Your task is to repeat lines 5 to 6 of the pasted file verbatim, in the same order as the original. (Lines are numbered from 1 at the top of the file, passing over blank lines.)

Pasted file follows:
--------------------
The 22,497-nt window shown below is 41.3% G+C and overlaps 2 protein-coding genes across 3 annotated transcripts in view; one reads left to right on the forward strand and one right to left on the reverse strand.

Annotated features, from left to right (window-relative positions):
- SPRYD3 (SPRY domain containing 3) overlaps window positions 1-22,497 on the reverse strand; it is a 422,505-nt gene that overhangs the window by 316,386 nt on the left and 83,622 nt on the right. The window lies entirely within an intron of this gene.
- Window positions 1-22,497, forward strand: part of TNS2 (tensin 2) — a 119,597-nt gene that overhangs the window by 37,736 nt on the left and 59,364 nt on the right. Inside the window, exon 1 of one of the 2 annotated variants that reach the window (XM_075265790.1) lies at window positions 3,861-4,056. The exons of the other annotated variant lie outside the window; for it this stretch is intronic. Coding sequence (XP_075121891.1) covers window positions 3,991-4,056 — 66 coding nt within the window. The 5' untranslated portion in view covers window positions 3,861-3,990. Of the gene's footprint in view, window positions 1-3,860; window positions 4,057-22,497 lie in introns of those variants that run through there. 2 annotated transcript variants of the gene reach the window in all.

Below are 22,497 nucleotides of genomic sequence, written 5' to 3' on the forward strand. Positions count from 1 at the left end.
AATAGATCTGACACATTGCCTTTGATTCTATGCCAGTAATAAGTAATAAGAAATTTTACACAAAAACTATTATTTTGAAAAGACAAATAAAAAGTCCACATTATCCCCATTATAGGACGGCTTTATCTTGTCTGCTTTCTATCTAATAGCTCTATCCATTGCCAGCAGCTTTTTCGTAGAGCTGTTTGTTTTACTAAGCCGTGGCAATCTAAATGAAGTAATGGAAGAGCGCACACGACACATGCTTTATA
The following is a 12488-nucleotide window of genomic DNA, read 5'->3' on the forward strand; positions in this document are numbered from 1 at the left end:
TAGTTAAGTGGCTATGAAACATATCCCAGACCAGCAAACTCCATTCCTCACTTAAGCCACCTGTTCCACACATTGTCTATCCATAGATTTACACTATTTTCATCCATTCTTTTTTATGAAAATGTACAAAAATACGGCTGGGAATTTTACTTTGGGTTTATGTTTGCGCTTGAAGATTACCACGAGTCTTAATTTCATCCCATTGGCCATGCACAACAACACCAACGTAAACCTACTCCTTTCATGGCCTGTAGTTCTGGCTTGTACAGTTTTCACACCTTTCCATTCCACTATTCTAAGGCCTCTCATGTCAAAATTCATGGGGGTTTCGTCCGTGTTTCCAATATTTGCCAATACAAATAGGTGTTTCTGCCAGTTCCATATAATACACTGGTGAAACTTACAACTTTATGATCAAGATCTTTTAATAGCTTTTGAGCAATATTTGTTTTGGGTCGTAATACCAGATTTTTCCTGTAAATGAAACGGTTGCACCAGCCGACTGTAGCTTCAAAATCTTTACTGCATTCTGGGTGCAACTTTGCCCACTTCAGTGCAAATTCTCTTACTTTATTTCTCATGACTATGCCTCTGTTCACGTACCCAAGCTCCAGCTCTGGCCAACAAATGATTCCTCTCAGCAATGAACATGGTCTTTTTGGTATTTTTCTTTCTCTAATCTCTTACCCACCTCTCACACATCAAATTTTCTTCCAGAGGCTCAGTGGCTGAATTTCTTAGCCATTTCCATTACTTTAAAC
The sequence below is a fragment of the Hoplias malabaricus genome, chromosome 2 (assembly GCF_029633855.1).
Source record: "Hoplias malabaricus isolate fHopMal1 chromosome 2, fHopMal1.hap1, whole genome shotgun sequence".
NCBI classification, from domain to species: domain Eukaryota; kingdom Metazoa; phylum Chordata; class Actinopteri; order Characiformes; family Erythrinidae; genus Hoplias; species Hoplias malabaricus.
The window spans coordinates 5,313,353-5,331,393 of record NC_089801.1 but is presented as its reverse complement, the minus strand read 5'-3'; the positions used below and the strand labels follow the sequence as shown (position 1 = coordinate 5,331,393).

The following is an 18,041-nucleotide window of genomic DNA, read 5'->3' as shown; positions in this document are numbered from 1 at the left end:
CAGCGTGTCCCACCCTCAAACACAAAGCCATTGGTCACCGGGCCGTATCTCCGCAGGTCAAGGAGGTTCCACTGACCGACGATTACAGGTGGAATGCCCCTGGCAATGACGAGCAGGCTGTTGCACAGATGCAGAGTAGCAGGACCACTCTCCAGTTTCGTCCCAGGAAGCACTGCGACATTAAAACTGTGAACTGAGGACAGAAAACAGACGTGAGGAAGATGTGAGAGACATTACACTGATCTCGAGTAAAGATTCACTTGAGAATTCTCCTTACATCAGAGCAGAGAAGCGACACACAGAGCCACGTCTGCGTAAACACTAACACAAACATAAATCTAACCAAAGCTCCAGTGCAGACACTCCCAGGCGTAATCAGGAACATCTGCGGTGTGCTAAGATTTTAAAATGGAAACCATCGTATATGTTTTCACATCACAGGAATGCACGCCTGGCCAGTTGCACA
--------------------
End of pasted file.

Below are 22,497 nucleotides of genomic sequence, written 5' to 3' on the forward strand. Positions count from 1 at the left end.
AATAGATCTGACACATTGCCTTTGATTCTATGCCAGTAATAAGTAATAAGAAATTTTACACAAAAACTATTATTTTGAAAAGACAAATAAAAAGTCCACATTATCCCCATTATAGGACGGCTTTATCTTGTCTGCTTTCTATCTAATAGCTCTATCCATTGCCAGCAGCTTTTTCGTAGAGCTGTTTGTTTTACTAAGCCGTGGCAATCTAAATGAAGTAATGGAAGAGCGCACACGACACATGCTTTATA